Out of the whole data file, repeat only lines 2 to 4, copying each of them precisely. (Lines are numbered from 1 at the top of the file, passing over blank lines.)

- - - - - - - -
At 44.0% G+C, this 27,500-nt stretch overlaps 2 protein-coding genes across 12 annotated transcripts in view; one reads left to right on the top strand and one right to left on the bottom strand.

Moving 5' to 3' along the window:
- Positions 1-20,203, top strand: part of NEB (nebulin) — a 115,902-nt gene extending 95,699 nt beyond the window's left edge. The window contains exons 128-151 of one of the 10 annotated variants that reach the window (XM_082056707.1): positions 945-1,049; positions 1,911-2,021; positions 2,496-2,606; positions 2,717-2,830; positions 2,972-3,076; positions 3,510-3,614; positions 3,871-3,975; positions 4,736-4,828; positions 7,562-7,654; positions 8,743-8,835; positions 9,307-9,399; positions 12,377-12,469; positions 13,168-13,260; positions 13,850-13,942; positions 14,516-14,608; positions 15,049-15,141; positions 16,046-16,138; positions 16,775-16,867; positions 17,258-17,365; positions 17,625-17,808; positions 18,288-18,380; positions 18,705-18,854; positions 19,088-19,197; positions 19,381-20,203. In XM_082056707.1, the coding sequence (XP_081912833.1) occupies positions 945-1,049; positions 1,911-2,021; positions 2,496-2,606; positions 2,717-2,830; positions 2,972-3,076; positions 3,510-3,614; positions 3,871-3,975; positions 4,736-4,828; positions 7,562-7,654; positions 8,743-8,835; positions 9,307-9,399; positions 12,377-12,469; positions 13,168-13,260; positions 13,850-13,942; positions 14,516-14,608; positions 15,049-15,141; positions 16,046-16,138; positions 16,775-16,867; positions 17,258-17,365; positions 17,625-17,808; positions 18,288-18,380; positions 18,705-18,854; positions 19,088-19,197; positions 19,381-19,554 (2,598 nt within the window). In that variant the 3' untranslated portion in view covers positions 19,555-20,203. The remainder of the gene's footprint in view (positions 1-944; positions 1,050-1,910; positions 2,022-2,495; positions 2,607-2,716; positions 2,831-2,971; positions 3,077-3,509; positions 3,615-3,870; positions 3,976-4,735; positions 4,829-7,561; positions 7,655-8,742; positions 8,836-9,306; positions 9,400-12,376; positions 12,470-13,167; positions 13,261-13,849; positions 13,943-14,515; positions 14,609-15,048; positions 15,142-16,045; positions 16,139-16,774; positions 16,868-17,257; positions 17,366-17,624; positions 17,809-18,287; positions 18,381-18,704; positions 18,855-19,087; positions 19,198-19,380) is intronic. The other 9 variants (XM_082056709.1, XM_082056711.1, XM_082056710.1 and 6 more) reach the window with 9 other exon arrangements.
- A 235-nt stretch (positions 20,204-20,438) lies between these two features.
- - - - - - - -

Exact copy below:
Moving 5' to 3' along the window:
- Positions 1-20,203, top strand: part of NEB (nebulin) — a 115,902-nt gene extending 95,699 nt beyond the window's left edge. The window contains exons 128-151 of one of the 10 annotated variants that reach the window (XM_082056707.1): positions 945-1,049; positions 1,911-2,021; positions 2,496-2,606; positions 2,717-2,830; positions 2,972-3,076; positions 3,510-3,614; positions 3,871-3,975; positions 4,736-4,828; positions 7,562-7,654; positions 8,743-8,835; positions 9,307-9,399; positions 12,377-12,469; positions 13,168-13,260; positions 13,850-13,942; positions 14,516-14,608; positions 15,049-15,141; positions 16,046-16,138; positions 16,775-16,867; positions 17,258-17,365; positions 17,625-17,808; positions 18,288-18,380; positions 18,705-18,854; positions 19,088-19,197; positions 19,381-20,203. In XM_082056707.1, the coding sequence (XP_081912833.1) occupies positions 945-1,049; positions 1,911-2,021; positions 2,496-2,606; positions 2,717-2,830; positions 2,972-3,076; positions 3,510-3,614; positions 3,871-3,975; positions 4,736-4,828; positions 7,562-7,654; positions 8,743-8,835; positions 9,307-9,399; positions 12,377-12,469; positions 13,168-13,260; positions 13,850-13,942; positions 14,516-14,608; positions 15,049-15,141; positions 16,046-16,138; positions 16,775-16,867; positions 17,258-17,365; positions 17,625-17,808; positions 18,288-18,380; positions 18,705-18,854; positions 19,088-19,197; positions 19,381-19,554 (2,598 nt within the window). In that variant the 3' untranslated portion in view covers positions 19,555-20,203. The remainder of the gene's footprint in view (positions 1-944; positions 1,050-1,910; positions 2,022-2,495; positions 2,607-2,716; positions 2,831-2,971; positions 3,077-3,509; positions 3,615-3,870; positions 3,976-4,735; positions 4,829-7,561; positions 7,655-8,742; positions 8,836-9,306; positions 9,400-12,376; positions 12,470-13,167; positions 13,261-13,849; positions 13,943-14,515; positions 14,609-15,048; positions 15,142-16,045; positions 16,139-16,774; positions 16,868-17,257; positions 17,366-17,624; positions 17,809-18,287; positions 18,381-18,704; positions 18,855-19,087; positions 19,198-19,380) is intronic. The other 9 variants (XM_082056709.1, XM_082056711.1, XM_082056710.1 and 6 more) reach the window with 9 other exon arrangements.
- A 235-nt stretch (positions 20,204-20,438) lies between these two features.